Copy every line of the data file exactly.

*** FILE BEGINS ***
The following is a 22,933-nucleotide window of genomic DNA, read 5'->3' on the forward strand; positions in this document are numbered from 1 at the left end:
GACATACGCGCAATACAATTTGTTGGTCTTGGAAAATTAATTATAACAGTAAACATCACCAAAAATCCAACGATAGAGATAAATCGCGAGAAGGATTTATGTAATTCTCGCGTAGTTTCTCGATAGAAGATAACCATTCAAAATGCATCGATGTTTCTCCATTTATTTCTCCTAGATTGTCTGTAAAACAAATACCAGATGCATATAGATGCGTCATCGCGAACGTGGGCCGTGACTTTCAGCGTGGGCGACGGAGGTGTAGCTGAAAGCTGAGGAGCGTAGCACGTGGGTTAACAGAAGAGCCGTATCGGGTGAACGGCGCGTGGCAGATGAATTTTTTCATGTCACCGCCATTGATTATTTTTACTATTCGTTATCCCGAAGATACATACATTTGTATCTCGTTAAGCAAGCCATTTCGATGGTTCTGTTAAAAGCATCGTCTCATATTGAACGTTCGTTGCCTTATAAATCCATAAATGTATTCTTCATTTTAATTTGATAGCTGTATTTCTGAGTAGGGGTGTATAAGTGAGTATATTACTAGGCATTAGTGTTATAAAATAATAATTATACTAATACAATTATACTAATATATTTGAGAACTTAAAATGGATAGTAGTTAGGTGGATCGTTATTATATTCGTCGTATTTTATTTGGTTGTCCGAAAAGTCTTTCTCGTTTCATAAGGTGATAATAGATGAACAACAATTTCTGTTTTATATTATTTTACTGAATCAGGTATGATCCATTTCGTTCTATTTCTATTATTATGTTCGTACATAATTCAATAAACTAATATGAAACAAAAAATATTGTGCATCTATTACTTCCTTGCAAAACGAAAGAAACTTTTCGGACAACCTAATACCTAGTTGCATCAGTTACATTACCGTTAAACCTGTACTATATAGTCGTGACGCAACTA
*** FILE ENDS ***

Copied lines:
The following is a 22,933-nucleotide window of genomic DNA, read 5'->3' on the forward strand; positions in this document are numbered from 1 at the left end:
GACATACGCGCAATACAATTTGTTGGTCTTGGAAAATTAATTATAACAGTAAACATCACCAAAAATCCAACGATAGAGATAAATCGCGAGAAGGATTTATGTAATTCTCGCGTAGTTTCTCGATAGAAGATAACCATTCAAAATGCATCGATGTTTCTCCATTTATTTCTCCTAGATTGTCTGTAAAACAAATACCAGATGCATATAGATGCGTCATCGCGAACGTGGGCCGTGACTTTCAGCGTGGGCGACGGAGGTGTAGCTGAAAGCTGAGGAGCGTAGCACGTGGGTTAACAGAAGAGCCGTATCGGGTGAACGGCGCGTGGCAGATGAATTTTTTCATGTCACCGCCATTGATTATTTTTACTATTCGTTATCCCGAAGATACATACATTTGTATCTCGTTAAGCAAGCCATTTCGATGGTTCTGTTAAAAGCATCGTCTCATATTGAACGTTCGTTGCCTTATAAATCCATAAATGTATTCTTCATTTTAATTTGATAGCTGTATTTCTGAGTAGGGGTGTATAAGTGAGTATATTACTAGGCATTAGTGTTATAAAATAATAATTATACTAATACAATTATACTAATATATTTGAGAACTTAAAATGGATAGTAGTTAGGTGGATCGTTATTATATTCGTCGTATTTTATTTGGTTGTCCGAAAAGTCTTTCTCGTTTCATAAGGTGATAATAGATGAACAACAATTTCTGTTTTATATTATTTTACTGAATCAGGTATGATCCATTTCGTTCTATTTCTATTATTATGTTCGTACATAATTCAATAAACTAATATGAAACAAAAAATATTGTGCATCTATTACTTCCTTGCAAAACGAAAGAAACTTTTCGGACAACCTAATACCTAGTTGCATCAGTTACATTACCGTTAAACCTGTACTATATAGTCGTGACGCAACTA